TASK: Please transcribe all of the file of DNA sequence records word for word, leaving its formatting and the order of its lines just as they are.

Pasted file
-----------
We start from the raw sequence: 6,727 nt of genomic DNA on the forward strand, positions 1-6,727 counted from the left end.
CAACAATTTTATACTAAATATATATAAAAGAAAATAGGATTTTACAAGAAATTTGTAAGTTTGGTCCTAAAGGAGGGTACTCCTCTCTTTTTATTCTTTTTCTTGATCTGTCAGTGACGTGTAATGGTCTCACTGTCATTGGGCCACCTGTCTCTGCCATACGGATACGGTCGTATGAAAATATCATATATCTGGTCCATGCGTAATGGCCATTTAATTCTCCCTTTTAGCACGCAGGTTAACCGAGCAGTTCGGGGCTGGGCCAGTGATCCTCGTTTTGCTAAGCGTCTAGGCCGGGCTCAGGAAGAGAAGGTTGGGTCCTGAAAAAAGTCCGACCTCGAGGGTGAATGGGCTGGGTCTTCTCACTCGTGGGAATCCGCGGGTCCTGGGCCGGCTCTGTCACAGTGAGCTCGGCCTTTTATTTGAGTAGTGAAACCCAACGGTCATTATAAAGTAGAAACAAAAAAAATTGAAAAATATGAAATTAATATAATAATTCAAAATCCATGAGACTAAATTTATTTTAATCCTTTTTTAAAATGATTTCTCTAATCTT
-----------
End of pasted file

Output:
We start from the raw sequence: 6,727 nt of genomic DNA on the forward strand, positions 1-6,727 counted from the left end.
CAACAATTTTATACTAAATATATATAAAAGAAAATAGGATTTTACAAGAAATTTGTAAGTTTGGTCCTAAAGGAGGGTACTCCTCTCTTTTTATTCTTTTTCTTGATCTGTCAGTGACGTGTAATGGTCTCACTGTCATTGGGCCACCTGTCTCTGCCATACGGATACGGTCGTATGAAAATATCATATATCTGGTCCATGCGTAATGGCCATTTAATTCTCCCTTTTAGCACGCAGGTTAACCGAGCAGTTCGGGGCTGGGCCAGTGATCCTCGTTTTGCTAAGCGTCTAGGCCGGGCTCAGGAAGAGAAGGTTGGGTCCTGAAAAAAGTCCGACCTCGAGGGTGAATGGGCTGGGTCTTCTCACTCGTGGGAATCCGCGGGTCCTGGGCCGGCTCTGTCACAGTGAGCTCGGCCTTTTATTTGAGTAGTGAAACCCAACGGTCATTATAAAGTAGAAACAAAAAAAATTGAAAAATATGAAATTAATATAATAATTCAAAATCCATGAGACTAAATTTATTTTAATCCTTTTTTAAAATGATTTCTCTAATCTT